WordReference Random House Learner's Dictionary of American English © 2014
swift /swɪft/USA pronunciation
adj., -er, -est,adv., n.
- moving or able to move with great speed:a swift boat.
- coming, happening, or performed quickly:a swift decision.
- [often: be + ~ + to + verb] quick to act or respond:The president was swift to respond to the new crisis.
- [Slang.]smart; clever.
- in a swift manner.
swift•ly, adv.: She ran swiftly ahead of the others.
swift•ness, n. [uncountable]
- a long-winged, swallowlike bird.
Collins Concise English Dictionary © HarperCollins Publishers::
swift /swɪft/ adj
- moving or able to move quickly; fast
- occurring or performed quickly or suddenly; instant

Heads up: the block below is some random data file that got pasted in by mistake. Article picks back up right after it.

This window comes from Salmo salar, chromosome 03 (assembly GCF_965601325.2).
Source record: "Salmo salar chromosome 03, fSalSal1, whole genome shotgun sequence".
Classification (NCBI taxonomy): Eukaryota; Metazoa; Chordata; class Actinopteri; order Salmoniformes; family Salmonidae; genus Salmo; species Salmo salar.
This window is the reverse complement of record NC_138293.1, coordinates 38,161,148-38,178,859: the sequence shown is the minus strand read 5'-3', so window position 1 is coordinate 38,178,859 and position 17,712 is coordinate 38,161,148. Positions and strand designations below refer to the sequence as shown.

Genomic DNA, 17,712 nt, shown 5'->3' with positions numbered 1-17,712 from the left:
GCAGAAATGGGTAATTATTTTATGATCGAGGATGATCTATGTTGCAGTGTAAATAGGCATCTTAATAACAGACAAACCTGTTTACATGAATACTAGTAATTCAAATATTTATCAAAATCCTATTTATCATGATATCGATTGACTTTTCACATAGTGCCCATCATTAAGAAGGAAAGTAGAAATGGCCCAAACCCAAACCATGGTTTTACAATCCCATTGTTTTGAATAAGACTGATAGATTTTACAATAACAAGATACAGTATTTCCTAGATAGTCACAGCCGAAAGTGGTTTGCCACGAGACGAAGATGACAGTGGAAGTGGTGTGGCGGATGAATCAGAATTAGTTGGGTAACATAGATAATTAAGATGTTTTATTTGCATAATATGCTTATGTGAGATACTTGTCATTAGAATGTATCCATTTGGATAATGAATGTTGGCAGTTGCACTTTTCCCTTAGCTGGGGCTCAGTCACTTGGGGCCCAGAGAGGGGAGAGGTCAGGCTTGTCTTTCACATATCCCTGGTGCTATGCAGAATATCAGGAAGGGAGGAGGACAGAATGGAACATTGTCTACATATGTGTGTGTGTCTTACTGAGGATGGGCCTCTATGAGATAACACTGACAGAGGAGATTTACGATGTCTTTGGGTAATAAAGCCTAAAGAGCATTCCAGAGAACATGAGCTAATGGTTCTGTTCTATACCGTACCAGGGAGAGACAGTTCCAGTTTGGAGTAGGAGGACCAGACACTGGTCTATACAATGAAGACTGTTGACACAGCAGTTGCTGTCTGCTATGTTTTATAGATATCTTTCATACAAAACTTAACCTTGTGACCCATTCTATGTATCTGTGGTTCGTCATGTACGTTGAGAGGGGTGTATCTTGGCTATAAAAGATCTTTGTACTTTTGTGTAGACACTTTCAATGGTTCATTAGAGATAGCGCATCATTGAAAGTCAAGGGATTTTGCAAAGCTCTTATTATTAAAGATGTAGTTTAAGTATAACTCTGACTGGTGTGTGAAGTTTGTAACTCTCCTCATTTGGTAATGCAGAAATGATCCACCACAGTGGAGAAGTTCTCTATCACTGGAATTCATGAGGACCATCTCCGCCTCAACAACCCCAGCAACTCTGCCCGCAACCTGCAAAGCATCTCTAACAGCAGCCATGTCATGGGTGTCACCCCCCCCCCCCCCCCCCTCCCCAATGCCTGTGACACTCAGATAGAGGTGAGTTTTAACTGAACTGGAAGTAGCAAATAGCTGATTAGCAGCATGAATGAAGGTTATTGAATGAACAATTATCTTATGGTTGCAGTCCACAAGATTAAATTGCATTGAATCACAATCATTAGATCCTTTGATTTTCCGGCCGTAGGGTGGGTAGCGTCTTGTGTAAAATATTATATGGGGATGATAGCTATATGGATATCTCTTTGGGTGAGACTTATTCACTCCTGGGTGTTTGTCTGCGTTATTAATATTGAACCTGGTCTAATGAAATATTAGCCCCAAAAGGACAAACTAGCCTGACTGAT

- (postpositive) followed by to: prompt to act or respond: swift to take revenge
- swiftly or quickly
- (in combination): swift-moving
Etymology: Old English, from swīfan to turn; related to Old Norse svifa to rove, Old Frisian swīvia to waver, Old High German sweib a reversal; see swivelˈswiftly adv ˈswiftness n
- any bird of the families Apodidae and Hemiprocnidae, such as Apus apus (common swift) of the Old World: order Apodiformes. They have long narrow wings and spend most of the time on the wing
- any of certain North American lizards of the genera Sceloporus and Uta that can run very rapidly: family Iguanidae (iguanas)
- the main cylinder in a carding machine
- an expanding circular frame used to hold skeins of silk, wool, etc
Swift /swɪft/ n
- Graham Colin. born 1949, British writer: his novels include Waterland (1983), Last Orders (1996), which won the Booker prize, and The Light of Day (2002)
- Jonathan. 1667–1745, Anglo-Irish satirist and churchman, who became dean of St Patrick's, Dublin, in 1713. His works include A Tale of a Tub (1704) and Gulliver's Travels (1726)
'swift' also found in these entries:
In the English description: